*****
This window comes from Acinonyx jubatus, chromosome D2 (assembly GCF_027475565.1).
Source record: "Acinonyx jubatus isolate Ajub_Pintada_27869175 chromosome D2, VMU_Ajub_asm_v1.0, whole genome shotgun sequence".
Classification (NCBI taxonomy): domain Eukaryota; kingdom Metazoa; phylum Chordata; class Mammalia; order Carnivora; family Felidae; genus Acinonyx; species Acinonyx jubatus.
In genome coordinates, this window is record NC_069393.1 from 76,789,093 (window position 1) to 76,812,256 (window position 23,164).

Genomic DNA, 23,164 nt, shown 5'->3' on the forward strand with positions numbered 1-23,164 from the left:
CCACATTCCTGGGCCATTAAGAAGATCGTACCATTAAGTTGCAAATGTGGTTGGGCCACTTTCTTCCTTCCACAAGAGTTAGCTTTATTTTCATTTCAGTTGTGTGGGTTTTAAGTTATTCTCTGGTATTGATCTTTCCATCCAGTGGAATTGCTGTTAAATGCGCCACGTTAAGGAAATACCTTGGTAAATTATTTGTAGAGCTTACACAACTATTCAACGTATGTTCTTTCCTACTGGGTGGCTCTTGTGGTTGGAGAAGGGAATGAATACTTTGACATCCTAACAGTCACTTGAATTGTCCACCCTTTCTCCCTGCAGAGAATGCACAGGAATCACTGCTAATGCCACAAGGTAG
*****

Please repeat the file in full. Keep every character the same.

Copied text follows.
This window comes from Acinonyx jubatus, chromosome D2 (assembly GCF_027475565.1).
Source record: "Acinonyx jubatus isolate Ajub_Pintada_27869175 chromosome D2, VMU_Ajub_asm_v1.0, whole genome shotgun sequence".
Classification (NCBI taxonomy): domain Eukaryota; kingdom Metazoa; phylum Chordata; class Mammalia; order Carnivora; family Felidae; genus Acinonyx; species Acinonyx jubatus.
In genome coordinates, this window is record NC_069393.1 from 76,789,093 (window position 1) to 76,812,256 (window position 23,164).

Genomic DNA, 23,164 nt, shown 5'->3' on the forward strand with positions numbered 1-23,164 from the left:
CCACATTCCTGGGCCATTAAGAAGATCGTACCATTAAGTTGCAAATGTGGTTGGGCCACTTTCTTCCTTCCACAAGAGTTAGCTTTATTTTCATTTCAGTTGTGTGGGTTTTAAGTTATTCTCTGGTATTGATCTTTCCATCCAGTGGAATTGCTGTTAAATGCGCCACGTTAAGGAAATACCTTGGTAAATTATTTGTAGAGCTTACACAACTATTCAACGTATGTTCTTTCCTACTGGGTGGCTCTTGTGGTTGGAGAAGGGAATGAATACTTTGACATCCTAACAGTCACTTGAATTGTCCACCCTTTCTCCCTGCAGAGAATGCACAGGAATCACTGCTAATGCCACAAGGTAG